Angelman syndrome is a rare neurodevelopmental disorder caused by a mutation in the maternal allele of the gene Ube3a. The primary symptoms of Angelman syndrome are severe cognitive deficits, impaired motor functions, and speech disabilities. Analogous phenotypes have been detected in young adult Ube3a mice. Here, we investigate cognitive phenotypes of Ube3a mice as compared to wild-type littermate controls at an older adult age. Water maze spatial learning, swim speed, and rotarod motor coordination and balance were impaired at 6 mo of age, as predicted. Based on previous findings of reduced brain-derived neurotrophic factor in Ube3a mice, a novel therapeutic target, the TrkB agonist 7,8-DHF, was interrogated. Semichronic daily treatment with 7,8-DHF, 5 mg/kg i.p., did not significantly improve the impairments in performance during the acquisition of the water maze hidden platform location in Ube3a mice, after training with either massed or spaced trials, and had no effect on the swim speed and rotarod deficits. Robust behavioral phenotypes in middle-aged Ube3a mice appear to result from continued motor decline. Our results suggest that motor deficits could offer useful outcome measures for preclinical testing of many pharmacological targets, with the goal of reducing symptoms in adults with Angelman syndrome.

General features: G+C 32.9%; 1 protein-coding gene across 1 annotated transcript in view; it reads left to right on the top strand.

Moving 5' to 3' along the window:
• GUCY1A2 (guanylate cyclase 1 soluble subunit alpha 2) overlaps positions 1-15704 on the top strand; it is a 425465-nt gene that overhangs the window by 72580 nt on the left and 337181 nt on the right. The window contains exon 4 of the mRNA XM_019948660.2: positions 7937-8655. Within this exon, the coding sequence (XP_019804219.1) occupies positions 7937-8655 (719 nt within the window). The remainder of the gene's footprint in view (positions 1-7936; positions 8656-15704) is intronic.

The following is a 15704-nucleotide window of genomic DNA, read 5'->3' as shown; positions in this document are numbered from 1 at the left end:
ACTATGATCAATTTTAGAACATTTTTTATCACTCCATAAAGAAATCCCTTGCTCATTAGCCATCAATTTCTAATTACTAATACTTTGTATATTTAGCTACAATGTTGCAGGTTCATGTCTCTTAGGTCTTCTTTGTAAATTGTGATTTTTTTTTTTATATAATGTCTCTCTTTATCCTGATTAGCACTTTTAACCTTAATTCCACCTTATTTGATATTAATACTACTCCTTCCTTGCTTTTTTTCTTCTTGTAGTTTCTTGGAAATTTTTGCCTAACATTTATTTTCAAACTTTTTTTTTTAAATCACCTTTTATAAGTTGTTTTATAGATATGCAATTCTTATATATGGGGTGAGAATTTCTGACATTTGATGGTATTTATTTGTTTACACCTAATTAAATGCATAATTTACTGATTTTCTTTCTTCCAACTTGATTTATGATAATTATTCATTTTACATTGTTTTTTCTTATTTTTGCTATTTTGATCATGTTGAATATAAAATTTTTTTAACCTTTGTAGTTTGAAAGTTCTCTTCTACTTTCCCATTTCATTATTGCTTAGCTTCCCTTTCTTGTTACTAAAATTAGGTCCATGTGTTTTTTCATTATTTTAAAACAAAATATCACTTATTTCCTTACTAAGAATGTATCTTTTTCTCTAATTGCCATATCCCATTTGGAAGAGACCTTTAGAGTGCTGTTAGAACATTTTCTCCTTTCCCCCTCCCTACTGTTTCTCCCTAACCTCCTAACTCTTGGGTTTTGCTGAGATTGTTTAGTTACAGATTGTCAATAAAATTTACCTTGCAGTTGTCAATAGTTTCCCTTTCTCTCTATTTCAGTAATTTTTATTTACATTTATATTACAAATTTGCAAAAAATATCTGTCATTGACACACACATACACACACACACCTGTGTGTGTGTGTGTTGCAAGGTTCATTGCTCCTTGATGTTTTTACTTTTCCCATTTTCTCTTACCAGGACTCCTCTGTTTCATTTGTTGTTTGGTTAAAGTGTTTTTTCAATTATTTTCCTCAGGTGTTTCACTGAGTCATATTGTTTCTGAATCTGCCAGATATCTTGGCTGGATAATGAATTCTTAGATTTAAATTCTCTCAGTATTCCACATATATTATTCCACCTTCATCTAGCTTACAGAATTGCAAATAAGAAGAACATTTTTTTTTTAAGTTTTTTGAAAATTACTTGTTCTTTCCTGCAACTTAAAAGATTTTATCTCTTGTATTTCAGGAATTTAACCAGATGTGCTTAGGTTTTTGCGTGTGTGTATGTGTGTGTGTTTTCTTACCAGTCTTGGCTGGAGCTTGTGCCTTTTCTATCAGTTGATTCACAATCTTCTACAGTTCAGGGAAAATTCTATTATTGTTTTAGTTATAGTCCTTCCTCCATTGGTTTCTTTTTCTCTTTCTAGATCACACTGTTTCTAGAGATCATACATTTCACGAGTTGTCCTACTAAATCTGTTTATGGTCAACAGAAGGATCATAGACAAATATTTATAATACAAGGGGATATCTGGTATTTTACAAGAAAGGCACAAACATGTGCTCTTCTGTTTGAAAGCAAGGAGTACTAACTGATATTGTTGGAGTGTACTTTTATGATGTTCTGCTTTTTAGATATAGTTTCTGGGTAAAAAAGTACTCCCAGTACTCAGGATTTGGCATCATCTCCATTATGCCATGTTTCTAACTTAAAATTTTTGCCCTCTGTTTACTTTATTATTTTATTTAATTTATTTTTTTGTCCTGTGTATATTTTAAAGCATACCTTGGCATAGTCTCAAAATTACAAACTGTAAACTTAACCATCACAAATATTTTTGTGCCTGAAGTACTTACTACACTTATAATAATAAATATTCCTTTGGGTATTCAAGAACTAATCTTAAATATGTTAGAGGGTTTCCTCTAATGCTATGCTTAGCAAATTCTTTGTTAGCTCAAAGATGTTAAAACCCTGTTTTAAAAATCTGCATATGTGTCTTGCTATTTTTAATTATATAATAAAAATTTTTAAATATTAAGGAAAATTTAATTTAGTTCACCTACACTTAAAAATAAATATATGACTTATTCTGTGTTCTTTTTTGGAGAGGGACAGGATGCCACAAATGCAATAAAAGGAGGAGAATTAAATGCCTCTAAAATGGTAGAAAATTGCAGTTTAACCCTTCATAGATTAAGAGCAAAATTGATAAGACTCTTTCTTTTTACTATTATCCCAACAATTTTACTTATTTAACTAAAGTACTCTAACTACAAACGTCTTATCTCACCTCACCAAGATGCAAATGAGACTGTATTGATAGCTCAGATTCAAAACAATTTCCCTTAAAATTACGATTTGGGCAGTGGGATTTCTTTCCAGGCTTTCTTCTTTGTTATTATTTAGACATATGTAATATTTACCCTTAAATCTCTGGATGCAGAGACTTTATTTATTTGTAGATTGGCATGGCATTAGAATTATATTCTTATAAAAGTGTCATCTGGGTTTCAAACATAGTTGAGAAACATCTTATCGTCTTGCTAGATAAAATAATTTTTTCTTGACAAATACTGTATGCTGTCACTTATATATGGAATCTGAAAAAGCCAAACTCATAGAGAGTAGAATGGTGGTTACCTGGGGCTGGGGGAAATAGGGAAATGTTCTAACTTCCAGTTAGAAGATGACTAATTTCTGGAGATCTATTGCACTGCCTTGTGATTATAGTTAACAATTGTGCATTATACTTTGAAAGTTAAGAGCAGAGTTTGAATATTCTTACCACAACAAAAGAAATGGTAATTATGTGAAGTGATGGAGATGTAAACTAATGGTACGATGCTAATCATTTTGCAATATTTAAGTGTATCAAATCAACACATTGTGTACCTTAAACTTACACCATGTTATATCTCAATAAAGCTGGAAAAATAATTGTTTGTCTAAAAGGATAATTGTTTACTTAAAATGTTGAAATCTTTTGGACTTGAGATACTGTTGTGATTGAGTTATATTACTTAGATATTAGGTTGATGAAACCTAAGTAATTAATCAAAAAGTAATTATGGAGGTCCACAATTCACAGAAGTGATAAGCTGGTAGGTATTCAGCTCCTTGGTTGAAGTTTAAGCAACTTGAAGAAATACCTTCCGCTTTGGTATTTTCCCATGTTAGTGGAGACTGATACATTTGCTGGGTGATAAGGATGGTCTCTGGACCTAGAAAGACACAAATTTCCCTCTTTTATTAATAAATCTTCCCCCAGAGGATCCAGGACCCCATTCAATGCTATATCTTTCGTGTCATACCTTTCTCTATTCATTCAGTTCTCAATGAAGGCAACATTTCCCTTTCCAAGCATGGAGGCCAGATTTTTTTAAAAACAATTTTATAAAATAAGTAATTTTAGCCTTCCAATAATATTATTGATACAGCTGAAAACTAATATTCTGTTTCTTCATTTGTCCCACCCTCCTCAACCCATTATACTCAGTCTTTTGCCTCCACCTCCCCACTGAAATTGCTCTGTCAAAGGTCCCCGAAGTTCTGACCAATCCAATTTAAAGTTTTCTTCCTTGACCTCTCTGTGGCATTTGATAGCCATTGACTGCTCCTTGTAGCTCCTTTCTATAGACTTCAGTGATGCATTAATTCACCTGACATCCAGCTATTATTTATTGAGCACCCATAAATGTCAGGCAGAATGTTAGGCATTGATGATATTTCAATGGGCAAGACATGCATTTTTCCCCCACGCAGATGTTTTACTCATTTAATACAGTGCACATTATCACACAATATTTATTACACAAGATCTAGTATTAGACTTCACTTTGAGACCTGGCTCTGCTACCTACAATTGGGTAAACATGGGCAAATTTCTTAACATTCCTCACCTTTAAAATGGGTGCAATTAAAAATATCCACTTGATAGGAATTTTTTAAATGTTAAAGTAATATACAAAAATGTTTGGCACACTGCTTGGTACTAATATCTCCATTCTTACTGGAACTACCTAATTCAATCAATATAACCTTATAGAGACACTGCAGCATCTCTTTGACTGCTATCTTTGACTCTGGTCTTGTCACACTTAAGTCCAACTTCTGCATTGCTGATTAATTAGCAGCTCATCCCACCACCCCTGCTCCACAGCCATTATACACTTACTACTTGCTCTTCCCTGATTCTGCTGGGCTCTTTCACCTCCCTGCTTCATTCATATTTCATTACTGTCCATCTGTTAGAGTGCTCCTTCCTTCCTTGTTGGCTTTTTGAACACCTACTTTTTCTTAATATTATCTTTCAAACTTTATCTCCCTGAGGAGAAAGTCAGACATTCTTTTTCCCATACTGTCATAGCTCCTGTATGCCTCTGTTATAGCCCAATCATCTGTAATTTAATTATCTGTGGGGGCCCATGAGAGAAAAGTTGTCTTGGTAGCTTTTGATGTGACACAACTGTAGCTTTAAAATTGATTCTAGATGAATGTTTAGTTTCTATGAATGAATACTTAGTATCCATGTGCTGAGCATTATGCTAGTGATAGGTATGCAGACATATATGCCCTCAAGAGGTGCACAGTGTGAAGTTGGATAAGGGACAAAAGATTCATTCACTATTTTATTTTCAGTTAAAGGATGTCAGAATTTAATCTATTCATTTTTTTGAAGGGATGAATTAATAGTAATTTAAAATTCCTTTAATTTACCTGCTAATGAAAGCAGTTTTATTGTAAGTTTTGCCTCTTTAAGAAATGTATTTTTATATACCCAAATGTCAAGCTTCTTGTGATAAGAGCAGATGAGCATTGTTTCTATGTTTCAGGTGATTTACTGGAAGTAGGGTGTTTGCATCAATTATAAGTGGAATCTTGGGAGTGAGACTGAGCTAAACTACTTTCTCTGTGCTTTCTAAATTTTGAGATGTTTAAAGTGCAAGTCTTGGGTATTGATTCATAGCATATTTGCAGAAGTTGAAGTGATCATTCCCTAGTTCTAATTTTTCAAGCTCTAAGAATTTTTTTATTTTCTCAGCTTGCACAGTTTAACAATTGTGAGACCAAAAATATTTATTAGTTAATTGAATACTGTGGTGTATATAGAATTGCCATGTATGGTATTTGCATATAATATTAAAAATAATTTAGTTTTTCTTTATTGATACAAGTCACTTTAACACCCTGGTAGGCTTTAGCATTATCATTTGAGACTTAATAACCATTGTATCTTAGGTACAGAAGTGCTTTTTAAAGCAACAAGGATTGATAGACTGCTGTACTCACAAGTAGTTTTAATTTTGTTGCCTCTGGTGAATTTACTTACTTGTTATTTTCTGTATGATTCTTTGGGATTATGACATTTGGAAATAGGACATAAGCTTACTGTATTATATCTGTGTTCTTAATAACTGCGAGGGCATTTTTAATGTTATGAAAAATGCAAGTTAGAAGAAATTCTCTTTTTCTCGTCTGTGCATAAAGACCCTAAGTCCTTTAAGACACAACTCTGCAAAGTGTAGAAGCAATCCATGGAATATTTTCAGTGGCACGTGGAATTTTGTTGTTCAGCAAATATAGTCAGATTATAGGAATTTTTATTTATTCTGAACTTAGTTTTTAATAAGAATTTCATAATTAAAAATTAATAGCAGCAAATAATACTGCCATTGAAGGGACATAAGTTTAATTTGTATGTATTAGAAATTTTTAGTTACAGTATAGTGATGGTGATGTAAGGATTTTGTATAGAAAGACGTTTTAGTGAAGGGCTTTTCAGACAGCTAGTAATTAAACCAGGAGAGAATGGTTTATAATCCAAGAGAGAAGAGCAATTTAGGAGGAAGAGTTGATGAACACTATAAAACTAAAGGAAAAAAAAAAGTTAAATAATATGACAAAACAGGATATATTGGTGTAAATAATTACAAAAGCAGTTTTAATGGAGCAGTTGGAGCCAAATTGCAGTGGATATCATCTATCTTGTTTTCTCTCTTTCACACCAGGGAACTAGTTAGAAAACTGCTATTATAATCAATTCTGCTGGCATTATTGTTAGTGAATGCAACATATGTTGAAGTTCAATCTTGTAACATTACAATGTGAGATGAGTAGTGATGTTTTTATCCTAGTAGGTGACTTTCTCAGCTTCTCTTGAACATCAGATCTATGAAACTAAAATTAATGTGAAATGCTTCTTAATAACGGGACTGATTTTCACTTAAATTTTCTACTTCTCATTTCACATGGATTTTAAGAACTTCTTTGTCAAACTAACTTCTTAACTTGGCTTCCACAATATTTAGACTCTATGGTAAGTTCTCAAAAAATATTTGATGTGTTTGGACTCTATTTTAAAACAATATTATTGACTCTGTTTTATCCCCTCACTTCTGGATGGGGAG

ASJC Scopus subject areas
- Neuropsychology and Physiological Psychology
- Cognitive Neuroscience
- Cellular and Molecular Neuroscience